Wednesday, June 19, 2013

Red Sock, Blue Sock – Does It Really Matter?


            I got to spend an early Father’s Day with my two granddaughters, Isabella (just over 3 years old) and Leah (just over 1 years old) and it was a very special time. As you can see from the photo, the girls pick their own socks to wear each day. After taking the picture, I asked Isabella about she and her sister’s socks and in particular why each sock was different from the other. (I purposely avoided saying it was wrong or they didn’t match). Initially she said, “I don’t know, I just like them”. I pressed a little further and she said, “Grandpa, it doesn’t matter because my feet are warm”. That really got me thinking and connecting to some of the work I’m doing in Woodridge, IL, Gustine, CA, and Stockton, CA with teacher teams on redesigning their Math curriculum in connection to the outcomes of the CCSS.

             What I have enjoyed in facilitating the work thus far (aside from the excitement I always get working around teachers during their creative phase) is the openness with which teachers at all grade levels are thinking about their math instruction in a different way. What I’m optimistic about with the CCSS and using Larry Ainsworth’s Rigorous Curriculum Design approach to prioritize the standards and use that to build quality units of study, is the freedom it’s giving teachers to be creative. The groups I’m working with have been clear on the need to move away from the algorithmic approach to math instruction (learn the rule, practice the rule through multiple questions, regurgitate the rule on the test) to teach math conceptually and for understanding. The notion that there is more than one way to add fractions is driving them to let go of the “one rule” and be open to many options. The other options often help to cement the math concepts and potentially create more able math students (or at least more comfortable math students).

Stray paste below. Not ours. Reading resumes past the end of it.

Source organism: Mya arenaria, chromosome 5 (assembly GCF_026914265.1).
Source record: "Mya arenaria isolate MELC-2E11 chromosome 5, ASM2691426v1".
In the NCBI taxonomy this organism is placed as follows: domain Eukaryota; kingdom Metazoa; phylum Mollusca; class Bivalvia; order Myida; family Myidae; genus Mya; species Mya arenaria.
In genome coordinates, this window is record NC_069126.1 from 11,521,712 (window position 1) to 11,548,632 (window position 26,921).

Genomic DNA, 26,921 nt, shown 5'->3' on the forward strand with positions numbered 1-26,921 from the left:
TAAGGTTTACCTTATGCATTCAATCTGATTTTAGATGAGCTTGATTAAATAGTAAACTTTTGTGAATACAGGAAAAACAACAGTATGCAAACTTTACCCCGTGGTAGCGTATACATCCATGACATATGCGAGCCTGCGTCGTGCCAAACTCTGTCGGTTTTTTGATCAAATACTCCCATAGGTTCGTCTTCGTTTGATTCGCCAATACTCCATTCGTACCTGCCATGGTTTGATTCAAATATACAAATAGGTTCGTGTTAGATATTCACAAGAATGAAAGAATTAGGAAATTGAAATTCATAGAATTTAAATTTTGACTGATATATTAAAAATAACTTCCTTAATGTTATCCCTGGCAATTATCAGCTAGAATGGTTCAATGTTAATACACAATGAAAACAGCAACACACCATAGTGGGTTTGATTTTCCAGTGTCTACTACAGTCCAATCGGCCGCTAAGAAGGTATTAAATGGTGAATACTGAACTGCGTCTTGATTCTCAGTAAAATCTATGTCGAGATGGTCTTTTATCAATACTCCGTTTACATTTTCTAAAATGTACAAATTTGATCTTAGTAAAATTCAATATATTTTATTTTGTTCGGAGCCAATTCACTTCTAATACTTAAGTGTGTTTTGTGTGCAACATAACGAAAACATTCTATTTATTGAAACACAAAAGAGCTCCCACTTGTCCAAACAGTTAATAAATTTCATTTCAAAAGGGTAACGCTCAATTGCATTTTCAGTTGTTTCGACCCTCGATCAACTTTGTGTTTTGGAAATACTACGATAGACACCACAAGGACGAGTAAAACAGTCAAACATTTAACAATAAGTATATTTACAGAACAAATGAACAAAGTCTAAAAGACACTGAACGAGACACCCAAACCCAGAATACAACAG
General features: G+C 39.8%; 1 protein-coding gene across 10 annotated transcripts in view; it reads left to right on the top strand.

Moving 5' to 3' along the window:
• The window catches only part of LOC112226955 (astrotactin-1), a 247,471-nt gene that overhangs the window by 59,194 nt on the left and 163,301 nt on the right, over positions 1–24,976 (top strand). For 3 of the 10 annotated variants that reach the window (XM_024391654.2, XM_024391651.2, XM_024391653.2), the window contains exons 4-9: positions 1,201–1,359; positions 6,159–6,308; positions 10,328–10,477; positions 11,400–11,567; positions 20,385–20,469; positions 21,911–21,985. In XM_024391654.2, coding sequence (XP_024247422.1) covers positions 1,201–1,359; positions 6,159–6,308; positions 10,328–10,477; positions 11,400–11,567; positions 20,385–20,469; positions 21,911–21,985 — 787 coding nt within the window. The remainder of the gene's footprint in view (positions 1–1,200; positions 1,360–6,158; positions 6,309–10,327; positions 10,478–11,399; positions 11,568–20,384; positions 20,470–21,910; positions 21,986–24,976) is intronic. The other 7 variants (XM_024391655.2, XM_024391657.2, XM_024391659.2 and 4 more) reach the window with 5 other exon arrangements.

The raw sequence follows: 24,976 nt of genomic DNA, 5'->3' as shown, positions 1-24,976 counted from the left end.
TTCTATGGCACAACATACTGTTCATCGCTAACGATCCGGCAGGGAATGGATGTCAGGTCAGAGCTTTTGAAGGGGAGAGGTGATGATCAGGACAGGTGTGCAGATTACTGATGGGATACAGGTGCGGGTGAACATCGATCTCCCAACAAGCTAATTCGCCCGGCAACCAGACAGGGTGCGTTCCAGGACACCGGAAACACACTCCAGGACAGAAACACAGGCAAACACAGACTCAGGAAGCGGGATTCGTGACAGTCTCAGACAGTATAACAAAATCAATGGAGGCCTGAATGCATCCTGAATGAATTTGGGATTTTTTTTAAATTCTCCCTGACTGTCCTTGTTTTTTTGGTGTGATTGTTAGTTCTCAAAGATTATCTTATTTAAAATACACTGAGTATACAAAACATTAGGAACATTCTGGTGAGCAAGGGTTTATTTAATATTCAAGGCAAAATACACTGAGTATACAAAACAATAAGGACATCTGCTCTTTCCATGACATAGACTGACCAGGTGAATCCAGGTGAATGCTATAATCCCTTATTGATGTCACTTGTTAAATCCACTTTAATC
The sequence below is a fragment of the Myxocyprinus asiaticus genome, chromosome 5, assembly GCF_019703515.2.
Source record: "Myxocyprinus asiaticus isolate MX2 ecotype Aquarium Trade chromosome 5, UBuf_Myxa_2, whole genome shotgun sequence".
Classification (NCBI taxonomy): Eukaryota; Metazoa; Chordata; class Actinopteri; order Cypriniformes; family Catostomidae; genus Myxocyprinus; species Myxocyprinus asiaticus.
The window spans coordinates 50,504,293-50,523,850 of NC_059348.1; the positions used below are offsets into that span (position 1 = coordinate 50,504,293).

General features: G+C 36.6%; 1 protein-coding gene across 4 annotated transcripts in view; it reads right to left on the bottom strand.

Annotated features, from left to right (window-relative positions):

You see, just like Isabella has realized if the purpose of socks is being met, how they look doesn’t matter, these teachers are seeing that if the answers are being achieved (and the math concepts are being understood as an added and needed bonus), how they get there also doesn’t matter.